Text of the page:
A girl wades into the Sea of Galilee, her arms held wide as if choosing between crucifixion and baptism. Spools of barbed wire are followed in the book by tangles of thorns and a sea of dandelions; men with guns look on, at times curious, at times detached. A backpacker sleeps. The hills glow and soak in sunlight.

Israel emphasizes the everyday nature of his subjects — “these are people I’m just bumping into every time I go out.” Often, they would go out of their way to accommodate Israel, posing patiently, introducing him to family and friends, pointing to new vistas for his camera. In one scene, a pair of Arab workers who had intended to go to work choose instead to hang out with Israel and share their breakfast with him. “These episodes of human courtesy happened again and again,” says Israel. “For me, these small things tell another kind of political story.”

The man on the white donkey, a Palestinian farmer, was no different. In 45 degrees Celsius heat, he agreed without hesitation to participate in Israel’s project, desperately trying to keep his steed still until an image became clear.

Yaakov Israel is a Jerusalem-based photographer. See more of his work here.

The Quest for the Man on the White Donkey will be available in the U.S. this fall. The project recently won the PhotoEspaña Descubrimientos (PHE12 Discoveries) 2012 Award.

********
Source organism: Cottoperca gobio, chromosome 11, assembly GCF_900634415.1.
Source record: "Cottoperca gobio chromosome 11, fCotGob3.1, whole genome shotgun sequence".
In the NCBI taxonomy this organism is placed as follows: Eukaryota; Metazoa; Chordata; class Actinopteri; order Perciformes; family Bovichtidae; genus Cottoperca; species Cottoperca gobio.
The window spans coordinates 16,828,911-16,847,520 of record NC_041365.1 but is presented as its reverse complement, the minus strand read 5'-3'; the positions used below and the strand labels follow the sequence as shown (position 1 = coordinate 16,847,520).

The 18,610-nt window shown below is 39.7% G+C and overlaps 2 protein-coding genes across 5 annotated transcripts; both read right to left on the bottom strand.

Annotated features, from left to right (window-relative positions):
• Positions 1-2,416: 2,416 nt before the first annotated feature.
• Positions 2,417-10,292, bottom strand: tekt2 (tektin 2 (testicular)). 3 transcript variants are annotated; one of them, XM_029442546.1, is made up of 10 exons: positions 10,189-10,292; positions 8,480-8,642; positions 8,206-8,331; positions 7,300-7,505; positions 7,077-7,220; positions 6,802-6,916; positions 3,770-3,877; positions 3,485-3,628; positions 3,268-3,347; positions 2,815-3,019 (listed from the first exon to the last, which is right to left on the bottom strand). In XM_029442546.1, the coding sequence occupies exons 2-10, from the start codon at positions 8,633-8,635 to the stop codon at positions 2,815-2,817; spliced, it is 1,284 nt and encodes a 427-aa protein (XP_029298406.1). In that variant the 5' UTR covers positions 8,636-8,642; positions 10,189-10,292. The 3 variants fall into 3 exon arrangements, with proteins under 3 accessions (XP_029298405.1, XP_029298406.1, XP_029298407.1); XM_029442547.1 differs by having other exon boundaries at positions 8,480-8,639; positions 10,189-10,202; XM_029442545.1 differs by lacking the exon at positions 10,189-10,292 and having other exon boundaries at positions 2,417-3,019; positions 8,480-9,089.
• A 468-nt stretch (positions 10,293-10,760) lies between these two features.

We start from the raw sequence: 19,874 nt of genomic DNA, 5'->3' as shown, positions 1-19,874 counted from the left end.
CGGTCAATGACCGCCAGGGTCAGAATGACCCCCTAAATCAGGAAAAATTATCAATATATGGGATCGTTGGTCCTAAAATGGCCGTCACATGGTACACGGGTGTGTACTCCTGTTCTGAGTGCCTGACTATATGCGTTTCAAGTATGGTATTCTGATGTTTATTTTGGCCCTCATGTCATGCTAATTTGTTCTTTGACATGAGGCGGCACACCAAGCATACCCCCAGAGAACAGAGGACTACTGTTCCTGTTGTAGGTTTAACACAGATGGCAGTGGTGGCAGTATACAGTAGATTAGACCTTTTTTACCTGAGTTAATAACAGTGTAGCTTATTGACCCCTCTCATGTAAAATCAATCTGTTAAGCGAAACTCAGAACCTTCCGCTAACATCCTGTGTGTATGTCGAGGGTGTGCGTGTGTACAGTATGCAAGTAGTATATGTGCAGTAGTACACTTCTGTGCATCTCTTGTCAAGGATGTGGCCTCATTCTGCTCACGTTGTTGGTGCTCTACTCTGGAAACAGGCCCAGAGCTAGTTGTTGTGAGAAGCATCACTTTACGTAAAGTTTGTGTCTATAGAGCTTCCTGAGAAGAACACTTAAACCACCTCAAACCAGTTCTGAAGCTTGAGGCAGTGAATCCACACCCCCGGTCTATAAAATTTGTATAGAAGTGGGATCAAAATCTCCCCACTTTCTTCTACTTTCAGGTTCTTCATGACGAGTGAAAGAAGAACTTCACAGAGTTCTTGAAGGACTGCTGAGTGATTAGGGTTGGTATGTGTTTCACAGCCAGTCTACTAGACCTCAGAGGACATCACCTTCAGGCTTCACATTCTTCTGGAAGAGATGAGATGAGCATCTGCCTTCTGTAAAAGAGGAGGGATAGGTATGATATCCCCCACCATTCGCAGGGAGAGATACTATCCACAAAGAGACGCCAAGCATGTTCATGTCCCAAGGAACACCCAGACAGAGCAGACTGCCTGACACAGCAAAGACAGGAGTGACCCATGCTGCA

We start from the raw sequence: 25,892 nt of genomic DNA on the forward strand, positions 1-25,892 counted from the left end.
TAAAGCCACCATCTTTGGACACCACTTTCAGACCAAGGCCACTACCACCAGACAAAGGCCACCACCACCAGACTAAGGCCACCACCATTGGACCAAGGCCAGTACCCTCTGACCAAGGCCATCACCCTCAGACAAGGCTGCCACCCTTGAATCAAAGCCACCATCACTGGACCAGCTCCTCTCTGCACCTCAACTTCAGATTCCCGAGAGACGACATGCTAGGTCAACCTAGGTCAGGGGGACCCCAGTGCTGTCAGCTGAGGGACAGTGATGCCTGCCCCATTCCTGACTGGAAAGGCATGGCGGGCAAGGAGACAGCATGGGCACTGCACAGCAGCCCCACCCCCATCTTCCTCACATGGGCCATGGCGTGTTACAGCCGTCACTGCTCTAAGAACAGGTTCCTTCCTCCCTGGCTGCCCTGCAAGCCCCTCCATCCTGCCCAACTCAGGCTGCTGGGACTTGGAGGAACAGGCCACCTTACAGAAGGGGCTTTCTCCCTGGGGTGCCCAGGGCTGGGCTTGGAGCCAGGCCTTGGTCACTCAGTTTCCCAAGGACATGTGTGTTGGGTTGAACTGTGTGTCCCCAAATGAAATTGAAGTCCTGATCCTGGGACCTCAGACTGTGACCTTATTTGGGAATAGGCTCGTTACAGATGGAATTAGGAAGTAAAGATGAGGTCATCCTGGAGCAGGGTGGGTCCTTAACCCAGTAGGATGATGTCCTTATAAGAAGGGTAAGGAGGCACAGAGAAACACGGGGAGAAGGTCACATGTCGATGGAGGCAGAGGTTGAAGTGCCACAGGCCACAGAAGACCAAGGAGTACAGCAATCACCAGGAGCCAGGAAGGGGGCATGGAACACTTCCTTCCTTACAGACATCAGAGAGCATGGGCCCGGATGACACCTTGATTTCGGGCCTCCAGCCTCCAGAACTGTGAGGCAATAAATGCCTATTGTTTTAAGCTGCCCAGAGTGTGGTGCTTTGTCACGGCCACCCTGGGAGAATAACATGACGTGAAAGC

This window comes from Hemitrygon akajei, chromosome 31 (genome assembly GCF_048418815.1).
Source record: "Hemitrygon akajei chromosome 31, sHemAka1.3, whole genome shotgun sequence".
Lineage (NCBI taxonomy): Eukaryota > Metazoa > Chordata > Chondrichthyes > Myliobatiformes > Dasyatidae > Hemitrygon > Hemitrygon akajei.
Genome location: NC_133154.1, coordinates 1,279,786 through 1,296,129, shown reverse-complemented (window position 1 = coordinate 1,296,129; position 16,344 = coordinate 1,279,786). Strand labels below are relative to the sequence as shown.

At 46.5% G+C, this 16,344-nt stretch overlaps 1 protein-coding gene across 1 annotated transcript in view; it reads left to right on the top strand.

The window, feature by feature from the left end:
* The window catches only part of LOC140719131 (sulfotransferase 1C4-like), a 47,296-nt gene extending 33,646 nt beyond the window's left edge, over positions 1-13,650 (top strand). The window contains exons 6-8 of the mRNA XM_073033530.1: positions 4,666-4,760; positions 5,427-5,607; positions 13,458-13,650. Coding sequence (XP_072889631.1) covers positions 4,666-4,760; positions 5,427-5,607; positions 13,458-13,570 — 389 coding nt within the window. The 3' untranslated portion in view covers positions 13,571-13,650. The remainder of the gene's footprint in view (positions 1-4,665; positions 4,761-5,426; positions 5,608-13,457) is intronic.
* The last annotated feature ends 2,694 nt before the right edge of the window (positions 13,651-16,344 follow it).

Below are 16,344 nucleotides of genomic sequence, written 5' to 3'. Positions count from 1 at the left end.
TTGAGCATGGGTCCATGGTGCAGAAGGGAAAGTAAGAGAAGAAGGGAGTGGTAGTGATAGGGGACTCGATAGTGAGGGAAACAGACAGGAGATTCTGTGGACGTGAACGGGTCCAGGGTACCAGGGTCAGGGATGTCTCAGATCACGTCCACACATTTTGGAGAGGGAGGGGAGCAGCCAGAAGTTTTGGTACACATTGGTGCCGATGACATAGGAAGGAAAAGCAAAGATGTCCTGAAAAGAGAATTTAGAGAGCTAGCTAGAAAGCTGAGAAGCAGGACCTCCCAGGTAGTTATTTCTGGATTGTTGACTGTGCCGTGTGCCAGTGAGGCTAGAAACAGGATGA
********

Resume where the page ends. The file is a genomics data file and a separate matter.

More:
0
Your rating: None

This SlideShowPro photo gallery requires the Flash Player plugin and a web browser with JavaScript enabled.

Hover over the image for navigation and full screen controls

EPF 2012 Finalist

 

Danny Wilcox Frazier

Lost Nation: America’s Rural Ghetto. Essay included with application, Surviving Wounded Knee, is a chapter in the overall project, Lost Nation.

play this essay

 

For ten years now, I have photographed throughout the Midwest, the agricultural and industrial heart of America. I began in Iowa, my home, where youth flight has brought many small towns to the brink of extinction. Lost and alienated, these communities seem entombed in obscurity. Following Iowa, my work led me to two other communities in the Midwest where systemic poverty and suffering are the norm: the Pine Ridge Reservation in South Dakota and Detroit. Pine Ridge has a long history of injustice and neglect, and sits in the poorest region of the United States (essay included with application). Detroit is the only city in America that has seen its population rise above one million residents and then fall back below. As in rural America, depopulation weighs heavily on the economy of Detroit, the poorest large city in the nation.

Rural America has lost over twelve million people since 2000, with the latest figure putting its share of the nation’s population at just 16 percent, the lowest in history in 1910, that figure was 72 percent. My photographs document those fighting to continue living in these forgotten communities, the individuals working to maintain traditions that symbolize rural life. Swaths of the Great Plains, Midwest, and Appalachia, as well as numerous Southern states are in the greatest danger. Many towns in these regions are likely already lost, and my work will simply document these communities before they fade away.